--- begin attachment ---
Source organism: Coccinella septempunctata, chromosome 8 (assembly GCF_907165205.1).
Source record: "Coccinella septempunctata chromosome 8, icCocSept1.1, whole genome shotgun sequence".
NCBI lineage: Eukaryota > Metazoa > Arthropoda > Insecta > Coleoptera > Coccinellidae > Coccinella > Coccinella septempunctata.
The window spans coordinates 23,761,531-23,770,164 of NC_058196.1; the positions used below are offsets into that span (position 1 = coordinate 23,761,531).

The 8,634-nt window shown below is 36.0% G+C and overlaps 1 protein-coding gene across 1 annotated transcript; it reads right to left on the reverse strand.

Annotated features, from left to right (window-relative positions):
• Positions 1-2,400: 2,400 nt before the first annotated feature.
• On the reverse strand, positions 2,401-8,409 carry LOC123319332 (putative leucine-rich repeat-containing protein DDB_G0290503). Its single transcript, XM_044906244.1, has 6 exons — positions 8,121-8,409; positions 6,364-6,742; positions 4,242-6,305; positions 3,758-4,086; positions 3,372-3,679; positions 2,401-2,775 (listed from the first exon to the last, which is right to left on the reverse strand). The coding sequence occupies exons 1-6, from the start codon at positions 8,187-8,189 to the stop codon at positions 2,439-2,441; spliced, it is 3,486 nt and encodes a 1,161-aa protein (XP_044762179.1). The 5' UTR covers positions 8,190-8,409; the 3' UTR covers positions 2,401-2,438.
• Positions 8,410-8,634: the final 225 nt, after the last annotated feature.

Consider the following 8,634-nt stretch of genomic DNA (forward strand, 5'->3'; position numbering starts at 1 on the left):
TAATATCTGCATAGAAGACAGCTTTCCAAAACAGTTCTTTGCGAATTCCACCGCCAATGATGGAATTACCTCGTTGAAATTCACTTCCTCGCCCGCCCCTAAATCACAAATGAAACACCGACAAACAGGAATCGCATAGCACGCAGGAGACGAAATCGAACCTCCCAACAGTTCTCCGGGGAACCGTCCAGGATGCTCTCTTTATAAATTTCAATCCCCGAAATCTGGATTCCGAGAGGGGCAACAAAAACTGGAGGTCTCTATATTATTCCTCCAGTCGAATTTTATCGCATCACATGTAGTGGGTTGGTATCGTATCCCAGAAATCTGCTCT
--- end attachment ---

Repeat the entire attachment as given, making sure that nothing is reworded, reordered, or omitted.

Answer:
Source organism: Coccinella septempunctata, chromosome 8 (assembly GCF_907165205.1).
Source record: "Coccinella septempunctata chromosome 8, icCocSept1.1, whole genome shotgun sequence".
NCBI lineage: Eukaryota > Metazoa > Arthropoda > Insecta > Coleoptera > Coccinellidae > Coccinella > Coccinella septempunctata.
The window spans coordinates 23,761,531-23,770,164 of NC_058196.1; the positions used below are offsets into that span (position 1 = coordinate 23,761,531).

The 8,634-nt window shown below is 36.0% G+C and overlaps 1 protein-coding gene across 1 annotated transcript; it reads right to left on the reverse strand.

Annotated features, from left to right (window-relative positions):
• Positions 1-2,400: 2,400 nt before the first annotated feature.
• On the reverse strand, positions 2,401-8,409 carry LOC123319332 (putative leucine-rich repeat-containing protein DDB_G0290503). Its single transcript, XM_044906244.1, has 6 exons — positions 8,121-8,409; positions 6,364-6,742; positions 4,242-6,305; positions 3,758-4,086; positions 3,372-3,679; positions 2,401-2,775 (listed from the first exon to the last, which is right to left on the reverse strand). The coding sequence occupies exons 1-6, from the start codon at positions 8,187-8,189 to the stop codon at positions 2,439-2,441; spliced, it is 3,486 nt and encodes a 1,161-aa protein (XP_044762179.1). The 5' UTR covers positions 8,190-8,409; the 3' UTR covers positions 2,401-2,438.
• Positions 8,410-8,634: the final 225 nt, after the last annotated feature.

Consider the following 8,634-nt stretch of genomic DNA (forward strand, 5'->3'; position numbering starts at 1 on the left):
TAATATCTGCATAGAAGACAGCTTTCCAAAACAGTTCTTTGCGAATTCCACCGCCAATGATGGAATTACCTCGTTGAAATTCACTTCCTCGCCCGCCCCTAAATCACAAATGAAACACCGACAAACAGGAATCGCATAGCACGCAGGAGACGAAATCGAACCTCCCAACAGTTCTCCGGGGAACCGTCCAGGATGCTCTCTTTATAAATTTCAATCCCCGAAATCTGGATTCCGAGAGGGGCAACAAAAACTGGAGGTCTCTATATTATTCCTCCAGTCGAATTTTATCGCATCACATGTAGTGGGTTGGTATCGTATCCCAGAAATCTGCTCT